However, we had some weird encounters during the interviews, that made me personally wonder about the world we live in. Of the few people, who actually did apply for the position of a cook (except for the one we immediately took on this week, the mother), every single one wanted a crooked deal. They were all quite forthcoming with their wants. Most wanted to keep their social welfare benefits, officially just working a few hours a month, making just as little money as they are allowed to earn extra without losing their benefits. On top, they asked for hideous amounts of illegal money. One even for all this plus a company car. And even the ones, who were not on any welfare program asked for a regular basic wage and extra cash on the side. Illegal earnings seemingly are the norm in the gastronomic world.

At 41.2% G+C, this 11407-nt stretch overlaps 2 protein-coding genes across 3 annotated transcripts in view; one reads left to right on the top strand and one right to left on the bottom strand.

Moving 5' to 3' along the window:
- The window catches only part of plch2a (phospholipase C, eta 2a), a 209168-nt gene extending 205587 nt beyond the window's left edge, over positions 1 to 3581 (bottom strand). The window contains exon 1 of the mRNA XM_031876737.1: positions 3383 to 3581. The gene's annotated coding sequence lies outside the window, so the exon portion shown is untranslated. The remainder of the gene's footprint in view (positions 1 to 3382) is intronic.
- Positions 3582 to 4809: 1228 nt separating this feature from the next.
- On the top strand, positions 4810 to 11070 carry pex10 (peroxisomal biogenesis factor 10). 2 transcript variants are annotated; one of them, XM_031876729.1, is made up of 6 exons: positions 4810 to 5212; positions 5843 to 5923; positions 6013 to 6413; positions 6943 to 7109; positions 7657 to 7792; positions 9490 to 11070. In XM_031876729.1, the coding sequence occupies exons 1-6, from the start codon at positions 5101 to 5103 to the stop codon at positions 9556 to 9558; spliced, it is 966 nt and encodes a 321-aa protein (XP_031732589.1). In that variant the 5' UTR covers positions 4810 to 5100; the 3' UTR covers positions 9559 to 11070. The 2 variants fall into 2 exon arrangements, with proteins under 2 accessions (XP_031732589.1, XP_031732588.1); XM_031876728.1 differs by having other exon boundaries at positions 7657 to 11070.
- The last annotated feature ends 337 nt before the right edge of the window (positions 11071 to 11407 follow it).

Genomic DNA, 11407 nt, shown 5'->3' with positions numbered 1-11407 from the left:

With the refugees, it is a different story. Of the few, who have all their permits and registrations in order to be allowed to work (and also understand the idea of turning up for work on a regular base and at set times), the government virtually makes it impossible to hire them. Because at the same instant, they are hired, they also lose their right to all public patronage, with the end of entitlement to free language courses being the biggest hindrance. Each and every single one of the refugees is in dire need of German skills. If they had to pay for the courses on their own (they cost 350 to 500 € per month, depending on hours), they couldn’t afford to support themselves on their income any longer. This is also crazy. We had one Syrian in for a week as a temp, who helped with the cleaning and we would have happily employed him full time. But simply, he couldn’t afford to earn a wage. He is so much better off unemployed, that we could fully understand his decision to decline our offer.